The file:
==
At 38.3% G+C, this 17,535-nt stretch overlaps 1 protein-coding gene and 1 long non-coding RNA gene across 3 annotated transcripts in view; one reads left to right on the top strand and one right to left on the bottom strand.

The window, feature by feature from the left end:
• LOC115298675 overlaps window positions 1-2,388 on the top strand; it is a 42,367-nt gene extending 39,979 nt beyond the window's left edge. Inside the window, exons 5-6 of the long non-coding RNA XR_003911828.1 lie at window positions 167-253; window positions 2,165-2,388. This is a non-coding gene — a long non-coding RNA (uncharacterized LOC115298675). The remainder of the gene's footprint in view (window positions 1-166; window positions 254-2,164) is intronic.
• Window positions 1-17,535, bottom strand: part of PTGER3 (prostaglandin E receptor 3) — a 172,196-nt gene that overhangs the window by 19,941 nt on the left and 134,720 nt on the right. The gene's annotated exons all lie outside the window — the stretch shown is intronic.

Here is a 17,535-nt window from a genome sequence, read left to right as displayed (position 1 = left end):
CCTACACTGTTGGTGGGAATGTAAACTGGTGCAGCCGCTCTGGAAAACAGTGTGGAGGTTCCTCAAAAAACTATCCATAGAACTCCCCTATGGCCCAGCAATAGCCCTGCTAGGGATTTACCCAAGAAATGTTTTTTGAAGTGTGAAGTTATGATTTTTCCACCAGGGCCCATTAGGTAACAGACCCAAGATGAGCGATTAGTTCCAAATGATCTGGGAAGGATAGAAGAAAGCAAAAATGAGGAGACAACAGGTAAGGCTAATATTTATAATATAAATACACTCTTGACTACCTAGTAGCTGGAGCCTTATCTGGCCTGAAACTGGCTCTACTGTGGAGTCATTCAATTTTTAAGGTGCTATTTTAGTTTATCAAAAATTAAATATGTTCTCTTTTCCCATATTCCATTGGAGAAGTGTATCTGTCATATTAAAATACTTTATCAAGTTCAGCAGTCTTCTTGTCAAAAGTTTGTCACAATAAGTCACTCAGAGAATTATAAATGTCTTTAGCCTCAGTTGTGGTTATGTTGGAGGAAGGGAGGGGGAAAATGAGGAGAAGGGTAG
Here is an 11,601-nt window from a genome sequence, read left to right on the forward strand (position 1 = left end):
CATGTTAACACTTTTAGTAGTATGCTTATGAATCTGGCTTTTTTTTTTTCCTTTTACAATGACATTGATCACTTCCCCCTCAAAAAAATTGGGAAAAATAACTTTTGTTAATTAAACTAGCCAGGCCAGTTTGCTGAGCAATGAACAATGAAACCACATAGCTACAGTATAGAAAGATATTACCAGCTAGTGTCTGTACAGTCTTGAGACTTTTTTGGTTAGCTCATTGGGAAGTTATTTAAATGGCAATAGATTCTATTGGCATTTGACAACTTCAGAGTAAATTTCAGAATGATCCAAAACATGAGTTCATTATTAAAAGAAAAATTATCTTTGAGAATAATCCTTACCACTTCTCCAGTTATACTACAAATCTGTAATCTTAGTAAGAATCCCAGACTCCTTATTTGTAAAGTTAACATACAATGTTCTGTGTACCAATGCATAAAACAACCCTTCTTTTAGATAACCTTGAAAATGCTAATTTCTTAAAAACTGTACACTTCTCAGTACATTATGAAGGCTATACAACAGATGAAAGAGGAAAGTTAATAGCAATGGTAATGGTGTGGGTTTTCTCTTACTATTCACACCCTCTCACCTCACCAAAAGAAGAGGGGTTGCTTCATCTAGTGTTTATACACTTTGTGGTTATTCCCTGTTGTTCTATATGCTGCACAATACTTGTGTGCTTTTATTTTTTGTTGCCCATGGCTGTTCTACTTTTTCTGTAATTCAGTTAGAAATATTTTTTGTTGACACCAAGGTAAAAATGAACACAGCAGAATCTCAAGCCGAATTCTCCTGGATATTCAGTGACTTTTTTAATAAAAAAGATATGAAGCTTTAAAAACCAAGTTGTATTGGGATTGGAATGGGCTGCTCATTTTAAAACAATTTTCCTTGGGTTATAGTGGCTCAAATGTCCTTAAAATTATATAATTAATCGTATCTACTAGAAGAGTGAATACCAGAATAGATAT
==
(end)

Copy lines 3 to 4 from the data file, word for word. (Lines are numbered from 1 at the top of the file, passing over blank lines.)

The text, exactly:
• LOC115298675 overlaps window positions 1-2,388 on the top strand; it is a 42,367-nt gene extending 39,979 nt beyond the window's left edge. Inside the window, exons 5-6 of the long non-coding RNA XR_003911828.1 lie at window positions 167-253; window positions 2,165-2,388. This is a non-coding gene — a long non-coding RNA (uncharacterized LOC115298675). The remainder of the gene's footprint in view (window positions 1-166; window positions 254-2,164) is intronic.
• Window positions 1-17,535, bottom strand: part of PTGER3 (prostaglandin E receptor 3) — a 172,196-nt gene that overhangs the window by 19,941 nt on the left and 134,720 nt on the right. The gene's annotated exons all lie outside the window — the stretch shown is intronic.